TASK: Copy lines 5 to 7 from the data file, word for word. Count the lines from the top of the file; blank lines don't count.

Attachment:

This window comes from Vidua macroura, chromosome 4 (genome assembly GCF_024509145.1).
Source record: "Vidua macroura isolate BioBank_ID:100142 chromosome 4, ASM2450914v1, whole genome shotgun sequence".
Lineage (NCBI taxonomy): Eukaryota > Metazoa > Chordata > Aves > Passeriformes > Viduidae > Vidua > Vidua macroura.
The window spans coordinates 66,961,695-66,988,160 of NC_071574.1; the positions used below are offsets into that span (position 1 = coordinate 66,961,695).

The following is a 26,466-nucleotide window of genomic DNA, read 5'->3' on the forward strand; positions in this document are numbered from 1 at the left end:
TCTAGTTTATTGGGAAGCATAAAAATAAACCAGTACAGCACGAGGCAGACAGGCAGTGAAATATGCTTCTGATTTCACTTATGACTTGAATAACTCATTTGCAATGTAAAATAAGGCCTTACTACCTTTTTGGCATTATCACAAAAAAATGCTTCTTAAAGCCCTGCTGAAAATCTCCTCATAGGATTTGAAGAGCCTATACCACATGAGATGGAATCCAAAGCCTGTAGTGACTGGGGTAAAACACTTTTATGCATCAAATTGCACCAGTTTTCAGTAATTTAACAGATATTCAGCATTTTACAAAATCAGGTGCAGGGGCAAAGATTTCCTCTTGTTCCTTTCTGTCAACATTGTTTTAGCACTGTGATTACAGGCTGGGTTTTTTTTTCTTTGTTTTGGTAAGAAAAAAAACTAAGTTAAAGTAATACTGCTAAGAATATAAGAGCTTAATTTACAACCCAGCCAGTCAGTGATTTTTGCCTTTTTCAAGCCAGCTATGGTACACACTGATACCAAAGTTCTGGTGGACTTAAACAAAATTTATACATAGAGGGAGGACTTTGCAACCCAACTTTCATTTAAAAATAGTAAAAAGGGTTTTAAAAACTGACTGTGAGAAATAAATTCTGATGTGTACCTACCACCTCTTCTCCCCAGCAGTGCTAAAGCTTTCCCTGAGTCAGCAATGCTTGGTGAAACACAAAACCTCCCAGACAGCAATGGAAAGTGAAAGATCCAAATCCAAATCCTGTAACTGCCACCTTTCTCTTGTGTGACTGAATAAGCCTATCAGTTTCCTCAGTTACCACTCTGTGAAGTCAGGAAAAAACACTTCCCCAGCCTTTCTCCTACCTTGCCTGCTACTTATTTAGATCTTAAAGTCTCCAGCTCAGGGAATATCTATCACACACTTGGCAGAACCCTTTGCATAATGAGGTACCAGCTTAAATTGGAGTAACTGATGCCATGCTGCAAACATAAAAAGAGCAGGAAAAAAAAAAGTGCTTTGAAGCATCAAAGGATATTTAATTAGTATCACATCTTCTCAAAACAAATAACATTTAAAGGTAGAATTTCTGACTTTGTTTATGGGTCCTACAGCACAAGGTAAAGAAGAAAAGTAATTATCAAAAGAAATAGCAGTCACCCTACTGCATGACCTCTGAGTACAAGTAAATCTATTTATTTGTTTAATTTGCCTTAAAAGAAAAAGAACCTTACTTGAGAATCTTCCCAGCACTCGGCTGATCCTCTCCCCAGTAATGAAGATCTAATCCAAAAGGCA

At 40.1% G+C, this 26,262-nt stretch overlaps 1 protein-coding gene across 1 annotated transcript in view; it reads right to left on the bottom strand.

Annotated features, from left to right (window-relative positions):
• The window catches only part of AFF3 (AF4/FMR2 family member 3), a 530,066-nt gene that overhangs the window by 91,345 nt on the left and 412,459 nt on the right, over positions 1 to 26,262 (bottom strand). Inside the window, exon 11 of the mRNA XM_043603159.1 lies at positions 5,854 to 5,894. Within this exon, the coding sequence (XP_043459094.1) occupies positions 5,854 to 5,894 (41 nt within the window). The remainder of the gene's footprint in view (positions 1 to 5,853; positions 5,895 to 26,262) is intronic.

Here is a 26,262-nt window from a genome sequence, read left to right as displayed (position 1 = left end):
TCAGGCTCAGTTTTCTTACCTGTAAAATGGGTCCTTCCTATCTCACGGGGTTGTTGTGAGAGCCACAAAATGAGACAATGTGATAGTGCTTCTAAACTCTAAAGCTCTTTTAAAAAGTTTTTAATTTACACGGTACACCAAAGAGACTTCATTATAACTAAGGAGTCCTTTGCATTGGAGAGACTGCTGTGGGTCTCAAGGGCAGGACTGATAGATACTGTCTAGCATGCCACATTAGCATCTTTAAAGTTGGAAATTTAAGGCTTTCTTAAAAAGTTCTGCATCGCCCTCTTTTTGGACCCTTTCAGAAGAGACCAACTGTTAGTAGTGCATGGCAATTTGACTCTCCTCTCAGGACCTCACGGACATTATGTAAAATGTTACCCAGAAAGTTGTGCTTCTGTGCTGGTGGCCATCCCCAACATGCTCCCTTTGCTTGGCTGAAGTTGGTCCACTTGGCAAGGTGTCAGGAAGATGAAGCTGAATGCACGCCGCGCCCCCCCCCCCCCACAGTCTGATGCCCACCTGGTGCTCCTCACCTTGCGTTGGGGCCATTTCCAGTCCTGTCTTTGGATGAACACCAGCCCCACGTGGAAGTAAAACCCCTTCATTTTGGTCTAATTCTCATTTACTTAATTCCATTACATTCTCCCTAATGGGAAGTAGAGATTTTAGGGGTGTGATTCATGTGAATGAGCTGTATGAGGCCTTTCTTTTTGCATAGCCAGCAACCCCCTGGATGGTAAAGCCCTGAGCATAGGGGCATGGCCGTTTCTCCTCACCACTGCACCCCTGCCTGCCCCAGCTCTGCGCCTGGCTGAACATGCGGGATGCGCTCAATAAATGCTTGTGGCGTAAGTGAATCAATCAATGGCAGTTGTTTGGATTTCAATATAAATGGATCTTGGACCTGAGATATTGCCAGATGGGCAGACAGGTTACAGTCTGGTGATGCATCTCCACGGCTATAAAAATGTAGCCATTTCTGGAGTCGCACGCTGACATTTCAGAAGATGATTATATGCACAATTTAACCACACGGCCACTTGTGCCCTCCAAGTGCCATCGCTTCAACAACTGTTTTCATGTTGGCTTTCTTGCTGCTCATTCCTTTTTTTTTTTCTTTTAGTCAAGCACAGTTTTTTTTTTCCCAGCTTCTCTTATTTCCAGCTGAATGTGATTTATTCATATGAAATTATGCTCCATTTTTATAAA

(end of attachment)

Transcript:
The following is a 26,466-nucleotide window of genomic DNA, read 5'->3' on the forward strand; positions in this document are numbered from 1 at the left end:
TCTAGTTTATTGGGAAGCATAAAAATAAACCAGTACAGCACGAGGCAGACAGGCAGTGAAATATGCTTCTGATTTCACTTATGACTTGAATAACTCATTTGCAATGTAAAATAAGGCCTTACTACCTTTTTGGCATTATCACAAAAAAATGCTTCTTAAAGCCCTGCTGAAAATCTCCTCATAGGATTTGAAGAGCCTATACCACATGAGATGGAATCCAAAGCCTGTAGTGACTGGGGTAAAACACTTTTATGCATCAAATTGCACCAGTTTTCAGTAATTTAACAGATATTCAGCATTTTACAAAATCAGGTGCAGGGGCAAAGATTTCCTCTTGTTCCTTTCTGTCAACATTGTTTTAGCACTGTGATTACAGGCTGGGTTTTTTTTTCTTTGTTTTGGTAAGAAAAAAAACTAAGTTAAAGTAATACTGCTAAGAATATAAGAGCTTAATTTACAACCCAGCCAGTCAGTGATTTTTGCCTTTTTCAAGCCAGCTATGGTACACACTGATACCAAAGTTCTGGTGGACTTAAACAAAATTTATACATAGAGGGAGGACTTTGCAACCCAACTTTCATTTAAAAATAGTAAAAAGGGTTTTAAAAACTGACTGTGAGAAATAAATTCTGATGTGTACCTACCACCTCTTCTCCCCAGCAGTGCTAAAGCTTTCCCTGAGTCAGCAATGCTTGGTGAAACACAAAACCTCCCAGACAGCAATGGAAAGTGAAAGATCCAAATCCAAATCCTGTAACTGCCACCTTTCTCTTGTGTGACTGAATAAGCCTATCAGTTTCCTCAGTTACCACTCTGTGAAGTCAGGAAAAAACACTTCCCCAGCCTTTCTCCTACCTTGCCTGCTACTTATTTAGATCTTAAAGTCTCCAGCTCAGGGAATATCTATCACACACTTGGCAGAACCCTTTGCATAATGAGGTACCAGCTTAAATTGGAGTAACTGATGCCATGCTGCAAACATAAAAAGAGCAGGAAAAAAAAAAGTGCTTTGAAGCATCAAAGGATATTTAATTAGTATCACATCTTCTCAAAACAAATAACATTTAAAGGTAGAATTTCTGACTTTGTTTATGGGTCCTACAGCACAAGGTAAAGAAGAAAAGTAATTATCAAAAGAAATAGCAGTCACCCTACTGCATGACCTCTGAGTACAAGTAAATCTATTTATTTGTTTAATTTGCCTTAAAAGAAAAAGAACCTTACTTGAGAATCTTCCCAGCACTCGGCTGATCCTCTCCCCAGTAATGAAGATCTAATCCAAAAGGCA

At 40.1% G+C, this 26,262-nt stretch overlaps 1 protein-coding gene across 1 annotated transcript in view; it reads right to left on the bottom strand.